May 20, 2010

May 20, 2010 | WebMemo on Homeland Security

SBInet: Homeland Security Should Not Abandon Border Security Technology

Securing America’s southern border is more important than ever. Yet the Department of Homeland Security (DHS) is preparing to drop key border security technologies that it has been developing since 2005. This is a decision that makes no sense. Given some of the problems that have occurred with SBInet—a program to deploy cameras, sensors, and radar technology at the southwest border—a review could help improve the program. Abandoning SBInet altogether, however, would be a complete waste of resources.

Going forward, DHS needs to improve its ability to oversee implementation of large-scale technological solutions like SBInet while fixing problems that plague successful program implementation. Coupled with a suite of other effective technologies, SBInet is needed to help fill security gaps at the border.

Border Security Blues

The Bush Administration first developed SBInet as the “technological component” of the Secure Border Initiative, which ramped up security efforts at the border with more manpower, border fences, and new equipment for detecting illegal border crossings. By using cameras, radars, and sensors, SBInet would create a “common operating picture,” and as a result, agents on the ground would be able to shift resources to a particular area of concern.

While SBInet certainly has the capability to provide knowledge to agents on the ground, the previous Administration over-promised its abilities as well as the rate at which the program could be deployed, treating it as a one-stop solution for border security technology. The Administration also moved forward with an ambitious expansion plan that simply did not mesh with the legal and regulatory obstacles that would inevitably stem from the program’s deployment. Furthermore, the program faced real problems in terms of gaining feedback from operators on the ground as well as from technical snafus.

Ironically, while DHS was finally getting the project on track, the political leadership of DHS began walking away from the program. In March, Secretary of Homeland Security Janet Napolitano announced that she would be stopping future expansion of SBInet. She said that she wanted to assess the program before deciding to move forward. Less than a month later, Customs and Border Protection Commissioner Alan Bersin declared during congressional testimony that the program was “not practicable.” Now, the draft Reid-Schumer-Menendez amnesty bill calls for dumping SBInet altogether.

The Right Changes

Secretary Napolitano has described her review of SBInet as an opportunity to look at the question of whether the program should move forward. Given the program’s potential to use technology in a way that can better suit the needs of the men and women of the Border Patrol, the justification for SBInet seems self-explanatory. And given that $1.1 billion in taxpayer dollars have already been spent on development, abandoning the program would be a colossal waste. What should rightly be explored, however, is how to fix the program so that the initial delays do not reoccur and dollars are spent more wisely going forward.

The Administration should resist using SBInet to differentiate border policy from one Administration to the next. The investments of the Bush Administration, including fencing and manpower, have made advances in making the border more secure. Now is the time for programs like SBInet, coupled with other technologies and other smaller improvements in security efforts, to complete the job. Specifically, DHS should:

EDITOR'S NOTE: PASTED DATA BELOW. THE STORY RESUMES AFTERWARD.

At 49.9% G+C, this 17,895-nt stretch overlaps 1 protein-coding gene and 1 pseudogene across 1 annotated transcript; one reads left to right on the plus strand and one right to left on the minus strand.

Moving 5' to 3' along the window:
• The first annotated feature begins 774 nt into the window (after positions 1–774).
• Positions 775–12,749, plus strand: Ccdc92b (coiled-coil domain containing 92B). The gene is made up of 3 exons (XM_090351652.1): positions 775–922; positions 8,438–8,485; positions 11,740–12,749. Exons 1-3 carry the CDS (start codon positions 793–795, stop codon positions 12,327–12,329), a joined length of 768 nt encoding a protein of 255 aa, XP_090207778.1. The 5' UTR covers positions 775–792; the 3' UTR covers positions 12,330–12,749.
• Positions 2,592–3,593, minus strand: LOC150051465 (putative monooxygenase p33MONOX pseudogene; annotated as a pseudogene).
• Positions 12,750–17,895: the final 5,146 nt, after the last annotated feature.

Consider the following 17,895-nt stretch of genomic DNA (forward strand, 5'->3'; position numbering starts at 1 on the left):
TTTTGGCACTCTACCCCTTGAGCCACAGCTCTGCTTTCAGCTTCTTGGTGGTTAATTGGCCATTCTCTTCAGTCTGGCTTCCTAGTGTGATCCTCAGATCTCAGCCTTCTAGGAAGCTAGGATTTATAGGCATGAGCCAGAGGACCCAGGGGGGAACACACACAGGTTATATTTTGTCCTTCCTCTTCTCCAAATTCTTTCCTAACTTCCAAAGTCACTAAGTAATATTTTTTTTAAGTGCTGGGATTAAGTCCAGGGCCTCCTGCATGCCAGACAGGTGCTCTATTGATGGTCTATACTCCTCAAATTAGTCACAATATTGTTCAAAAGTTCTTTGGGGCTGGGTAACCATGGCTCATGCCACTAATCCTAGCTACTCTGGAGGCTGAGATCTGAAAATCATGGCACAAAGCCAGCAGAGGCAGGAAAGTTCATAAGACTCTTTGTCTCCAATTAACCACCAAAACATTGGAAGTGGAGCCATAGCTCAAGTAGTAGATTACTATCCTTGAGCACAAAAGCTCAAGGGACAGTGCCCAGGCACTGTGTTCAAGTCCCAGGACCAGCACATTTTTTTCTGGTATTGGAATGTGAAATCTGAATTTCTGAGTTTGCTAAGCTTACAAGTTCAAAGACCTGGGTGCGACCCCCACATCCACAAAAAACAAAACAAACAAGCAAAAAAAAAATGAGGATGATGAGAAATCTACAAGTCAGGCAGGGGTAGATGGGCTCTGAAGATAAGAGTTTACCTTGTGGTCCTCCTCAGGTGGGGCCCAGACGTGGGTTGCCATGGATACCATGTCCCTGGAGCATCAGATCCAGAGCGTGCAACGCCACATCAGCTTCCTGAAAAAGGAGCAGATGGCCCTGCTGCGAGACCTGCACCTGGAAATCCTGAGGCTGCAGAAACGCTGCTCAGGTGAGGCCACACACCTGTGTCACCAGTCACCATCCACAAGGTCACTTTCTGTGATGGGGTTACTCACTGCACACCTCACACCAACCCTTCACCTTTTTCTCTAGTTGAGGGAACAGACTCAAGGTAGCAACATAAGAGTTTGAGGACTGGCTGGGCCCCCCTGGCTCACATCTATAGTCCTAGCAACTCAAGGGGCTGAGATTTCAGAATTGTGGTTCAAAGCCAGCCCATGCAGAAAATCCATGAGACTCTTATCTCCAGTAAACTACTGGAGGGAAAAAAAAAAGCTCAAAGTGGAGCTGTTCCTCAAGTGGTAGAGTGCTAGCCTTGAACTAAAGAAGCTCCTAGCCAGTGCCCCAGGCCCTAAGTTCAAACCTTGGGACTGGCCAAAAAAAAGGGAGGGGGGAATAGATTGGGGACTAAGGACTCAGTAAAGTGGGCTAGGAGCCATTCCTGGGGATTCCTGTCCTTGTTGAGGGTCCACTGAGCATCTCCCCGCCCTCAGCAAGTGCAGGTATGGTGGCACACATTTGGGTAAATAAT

• Move forward with SBInet. A review of the problem should not halt SBInet altogether or drastically push implementation into the future. Given the program’s ability to provide targeted enforcement at the border, it is vital that SBInet is part of the programmatic mix.
  • Look for a family of solutions. The tendency in Washington is to look for a silver-bullet solution to large-scale problems. However, simplifying a complex series of border security issues by providing a single answer will not solve the problem. The Bush Administration made the major investments of fencing and manpower; it is now time for the Obama Administration to follow these changes with the right technologies to fill the remaining gaps.
  • Revamp DHS management of large programs. DHS has shown time and again its inability to manage large scale R&D projects that employ major technological components. The department oftentimes fails to understand what it actually needs out of particular technologies, meaning the final products often do not come close to the desired results. Improving the requirements process and making key reforms would help to improve large program management.
  • Resist amnesty-based immigration reform. The new Democratic framework for comprehensive immigration reform focuses on providing an amnesty for the estimated 10.8 million illegal immigrants inside the United States. Yet amnesty would overwhelm any additional security measures at the border and would only incentivize more illegal entry. Consequently, such a plan should be avoided.

Do Not Lose Sight of the Primary Goal

Closing gaps at the border requires the right technologies. While the Administration moves carefully through its review, it should not lose sight of the primary goal: plugging security gaps at the border.

Jena Baker McNeill is Policy Analyst for Homeland Security in the Douglas and Sarah Allison Center for Foreign Policy Studies, a division of the Kathryn and Shelby Cullom Davis Institute for International Studies, at The Heritage Foundation.

About the Author

Jena Baker McNeill Senior Policy Analyst, Homeland Security
Douglas and Sarah Allison Center for Foreign and National Security Policy

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